Greece offers vegetarians a large variety of highly nutritional, tasty dishes to choose from. Using fresh ingredients, prepared with age-old recipes, Greek cuisine is full of delightful surprises for which your taste buds will be thankful.
Greek cuisine is based on fresh seasonal vegetables and fruit, grains, legumes, and greens—the perfect combination for vegetarians and vegans.
Across Greece, you will find a large variety of wholesome and flavorful but meat-free dishes for your palate to savor. It goes to show that Greek food is not just souvlaki, moussakas, or a lamb being roasted on a spit.
Vegetarianism as a practice, the idea of nonviolence to animals, has its roots in ancient Greece as well as ancient Indian civilizations. Ancient Greek historian Plutarch could be considered the first outspoken vegetarian in the West, as he believed that it was “immoral” to eat animal flesh.
In his book Morals, Plutarch has a chapter on meat-eating in which he writes that since man has access to so many fresh fruits, vegetables, and nuts, the fact that he is forcing himself to eat bloody animal flesh while “trying to cover the taste of blood with thousands of spices” is inconceivable.
Appetizers, salads, and dips for vegetarians
Choriatiki is a very popular Greek salad which is made with freshly cut thick wedges of tomatoes, cucumber and onion slices, feta cheese, delicious olives, virgin olive oil, and flavorful, crushed, dried oregano leaves; it’s the perfect starter that will whet your appetite for the main course.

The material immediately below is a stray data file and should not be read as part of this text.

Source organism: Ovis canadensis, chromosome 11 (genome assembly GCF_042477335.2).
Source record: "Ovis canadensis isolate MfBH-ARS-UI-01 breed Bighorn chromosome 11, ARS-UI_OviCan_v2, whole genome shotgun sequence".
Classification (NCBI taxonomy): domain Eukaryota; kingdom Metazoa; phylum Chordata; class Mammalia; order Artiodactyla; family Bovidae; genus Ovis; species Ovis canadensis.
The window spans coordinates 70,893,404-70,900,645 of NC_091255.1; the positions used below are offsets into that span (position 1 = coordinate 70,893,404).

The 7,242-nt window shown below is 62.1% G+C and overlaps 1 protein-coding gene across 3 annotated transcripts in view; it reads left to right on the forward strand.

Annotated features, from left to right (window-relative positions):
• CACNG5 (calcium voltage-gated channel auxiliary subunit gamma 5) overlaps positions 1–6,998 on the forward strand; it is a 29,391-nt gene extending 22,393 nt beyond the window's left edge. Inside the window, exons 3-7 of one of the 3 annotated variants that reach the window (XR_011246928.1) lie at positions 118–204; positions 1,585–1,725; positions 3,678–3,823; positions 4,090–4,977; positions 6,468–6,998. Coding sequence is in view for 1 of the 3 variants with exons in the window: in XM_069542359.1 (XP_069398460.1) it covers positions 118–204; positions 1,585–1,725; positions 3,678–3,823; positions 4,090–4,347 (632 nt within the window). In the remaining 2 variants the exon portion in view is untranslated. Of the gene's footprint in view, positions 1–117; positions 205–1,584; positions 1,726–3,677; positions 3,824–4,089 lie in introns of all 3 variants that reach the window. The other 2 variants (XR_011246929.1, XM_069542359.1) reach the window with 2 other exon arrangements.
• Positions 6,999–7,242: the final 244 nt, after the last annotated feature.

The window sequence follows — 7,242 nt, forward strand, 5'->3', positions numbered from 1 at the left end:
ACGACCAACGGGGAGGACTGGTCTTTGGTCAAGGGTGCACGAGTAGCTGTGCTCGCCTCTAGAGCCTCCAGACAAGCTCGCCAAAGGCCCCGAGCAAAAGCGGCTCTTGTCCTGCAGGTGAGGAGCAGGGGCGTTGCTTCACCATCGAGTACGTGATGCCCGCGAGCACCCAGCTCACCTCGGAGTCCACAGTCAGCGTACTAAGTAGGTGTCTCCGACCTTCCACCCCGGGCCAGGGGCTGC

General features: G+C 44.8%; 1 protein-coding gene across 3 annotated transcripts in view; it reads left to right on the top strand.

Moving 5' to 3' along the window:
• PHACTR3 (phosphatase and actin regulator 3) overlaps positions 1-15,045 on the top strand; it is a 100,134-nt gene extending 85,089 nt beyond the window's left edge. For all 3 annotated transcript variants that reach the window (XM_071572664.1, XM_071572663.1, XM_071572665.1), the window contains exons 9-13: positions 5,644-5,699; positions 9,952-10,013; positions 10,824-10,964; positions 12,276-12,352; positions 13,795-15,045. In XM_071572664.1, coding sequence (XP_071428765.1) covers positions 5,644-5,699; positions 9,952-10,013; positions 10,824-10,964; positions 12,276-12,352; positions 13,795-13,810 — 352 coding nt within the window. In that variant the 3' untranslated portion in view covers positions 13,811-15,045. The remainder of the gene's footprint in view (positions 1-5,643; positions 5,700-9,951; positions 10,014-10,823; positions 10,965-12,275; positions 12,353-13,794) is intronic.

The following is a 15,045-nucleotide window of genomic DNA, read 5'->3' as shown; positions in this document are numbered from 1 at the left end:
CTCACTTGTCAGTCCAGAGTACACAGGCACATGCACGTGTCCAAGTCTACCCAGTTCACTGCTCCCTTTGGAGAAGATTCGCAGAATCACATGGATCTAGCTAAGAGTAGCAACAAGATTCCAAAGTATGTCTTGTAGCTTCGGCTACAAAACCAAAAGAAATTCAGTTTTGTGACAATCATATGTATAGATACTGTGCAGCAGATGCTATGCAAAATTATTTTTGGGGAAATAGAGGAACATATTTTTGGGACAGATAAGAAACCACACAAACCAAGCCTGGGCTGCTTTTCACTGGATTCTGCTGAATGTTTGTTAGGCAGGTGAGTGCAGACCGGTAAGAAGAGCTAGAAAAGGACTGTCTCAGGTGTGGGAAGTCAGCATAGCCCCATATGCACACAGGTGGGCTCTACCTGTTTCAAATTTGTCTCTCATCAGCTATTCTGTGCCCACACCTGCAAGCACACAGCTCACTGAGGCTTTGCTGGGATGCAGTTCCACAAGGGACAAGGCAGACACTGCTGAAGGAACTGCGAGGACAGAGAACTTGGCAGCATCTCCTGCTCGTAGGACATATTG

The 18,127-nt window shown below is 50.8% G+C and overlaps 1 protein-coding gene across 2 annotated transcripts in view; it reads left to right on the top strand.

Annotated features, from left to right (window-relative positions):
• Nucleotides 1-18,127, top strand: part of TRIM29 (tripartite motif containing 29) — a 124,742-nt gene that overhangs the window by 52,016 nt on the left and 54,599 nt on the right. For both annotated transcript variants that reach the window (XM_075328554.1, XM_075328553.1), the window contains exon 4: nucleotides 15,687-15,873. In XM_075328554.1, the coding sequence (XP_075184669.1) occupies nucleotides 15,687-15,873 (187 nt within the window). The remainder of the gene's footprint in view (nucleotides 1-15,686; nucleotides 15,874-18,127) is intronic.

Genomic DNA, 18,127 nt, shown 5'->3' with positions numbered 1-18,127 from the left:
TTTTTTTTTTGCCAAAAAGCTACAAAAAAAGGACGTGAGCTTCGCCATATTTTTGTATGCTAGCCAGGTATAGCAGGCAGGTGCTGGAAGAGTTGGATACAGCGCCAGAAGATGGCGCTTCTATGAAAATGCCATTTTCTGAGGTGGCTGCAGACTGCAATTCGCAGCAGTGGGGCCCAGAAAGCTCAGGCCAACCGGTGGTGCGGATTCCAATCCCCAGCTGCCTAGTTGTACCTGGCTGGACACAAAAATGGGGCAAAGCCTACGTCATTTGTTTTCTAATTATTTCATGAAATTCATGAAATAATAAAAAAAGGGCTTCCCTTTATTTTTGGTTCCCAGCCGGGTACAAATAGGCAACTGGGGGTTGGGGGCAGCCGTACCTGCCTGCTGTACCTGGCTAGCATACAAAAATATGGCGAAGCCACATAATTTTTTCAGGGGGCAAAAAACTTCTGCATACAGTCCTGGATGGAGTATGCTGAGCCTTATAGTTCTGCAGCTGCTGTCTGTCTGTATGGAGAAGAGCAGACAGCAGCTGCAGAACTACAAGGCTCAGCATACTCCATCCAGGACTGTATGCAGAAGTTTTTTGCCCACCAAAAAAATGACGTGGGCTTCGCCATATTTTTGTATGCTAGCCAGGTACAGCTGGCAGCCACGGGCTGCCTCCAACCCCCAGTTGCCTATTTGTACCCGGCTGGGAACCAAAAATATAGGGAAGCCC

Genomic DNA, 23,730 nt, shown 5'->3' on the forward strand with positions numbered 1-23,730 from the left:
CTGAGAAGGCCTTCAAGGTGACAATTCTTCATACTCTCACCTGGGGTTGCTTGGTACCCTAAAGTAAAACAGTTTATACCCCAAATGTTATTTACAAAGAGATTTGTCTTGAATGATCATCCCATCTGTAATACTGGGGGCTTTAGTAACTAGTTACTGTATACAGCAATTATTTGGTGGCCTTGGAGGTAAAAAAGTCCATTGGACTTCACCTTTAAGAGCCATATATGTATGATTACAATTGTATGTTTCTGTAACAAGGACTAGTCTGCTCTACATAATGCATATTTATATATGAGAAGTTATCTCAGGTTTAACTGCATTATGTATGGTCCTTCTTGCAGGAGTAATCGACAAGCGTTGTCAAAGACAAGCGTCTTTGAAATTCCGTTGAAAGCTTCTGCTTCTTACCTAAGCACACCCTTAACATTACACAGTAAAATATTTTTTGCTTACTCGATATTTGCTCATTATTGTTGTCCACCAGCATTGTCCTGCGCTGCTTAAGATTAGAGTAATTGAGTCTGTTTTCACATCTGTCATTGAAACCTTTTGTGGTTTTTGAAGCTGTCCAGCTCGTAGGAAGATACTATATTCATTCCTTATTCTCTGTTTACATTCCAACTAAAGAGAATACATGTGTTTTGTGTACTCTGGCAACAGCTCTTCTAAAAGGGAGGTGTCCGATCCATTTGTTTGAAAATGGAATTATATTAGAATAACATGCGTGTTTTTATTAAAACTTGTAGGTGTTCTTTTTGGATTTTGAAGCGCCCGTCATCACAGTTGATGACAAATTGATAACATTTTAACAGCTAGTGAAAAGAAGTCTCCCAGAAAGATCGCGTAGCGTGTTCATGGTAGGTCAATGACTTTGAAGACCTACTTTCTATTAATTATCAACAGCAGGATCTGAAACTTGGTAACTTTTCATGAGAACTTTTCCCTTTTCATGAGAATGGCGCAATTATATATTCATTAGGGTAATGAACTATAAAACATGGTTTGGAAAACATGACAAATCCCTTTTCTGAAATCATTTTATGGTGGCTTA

Dakos salad is a Cretan salad, which contains a piece of round water-dampened barley rusk topped with chopped fresh tomatoes, crumbled feta or myzithra cheese, olive slices, capers and a sprinkle of dried oregano (Useful tip: Allow the juices to soak the rusk for a few minutes, then taste).
It is highly recommended that one try the following tempting mezedes (appetizers or side dishes): fried or grilled vegetables or cheese, including such delicacies as fried tomato balls, green vegetable patties, and saganaki cheese (fried feta or hard yellow cheese). Sliced zucchini can be boiled or fried. Zucchini is also used to make delicious patties (mixed with herbs and/or cheese). The sweet-tasting fried slices of eggplant and the rice and herb—stuffed zucchini blossoms are two must-try dishes, mostly served in the summer and autumn.
Accompany your vegetarian appetisers with some great-tasting dips:
- Taramosalata: a mousse salad made from fish roe blended with lemon, bread, olive oil.
- Melitzanosalata: A puree of grilled or smoked aubergines with olive oil, garlic and vinegar.
- Tzatziki: It’s the most famous Greek appetiser, made with creamy Greek yoghurt, grated cucumber & garlic, and finely chopped dill, blended with oil, vinegar and salt.
- Skordalia: it’s a vegan dip made with mashed potatoes or bread, garlic, olive oil, vinegar, salt & pepper. It usually accompanies fried cod, and boiled beets (patzaria in Greek).
Main courses in Greece for vegetarians
Legumes & pulses
Pulses have been an essential part of the Greek diet since antiquity. Yellow split peas, gigantes (large dried white runner beans), broad beans, lentils, black-eyed peas, and chickpeas all hold an important place in the Greek cuisine and are an essential part of the Mediterranean Diet.
Pulses are cooked in hot nourishing soups in the winter; they are also great in salads mixed with herbs and vegetables in the summer.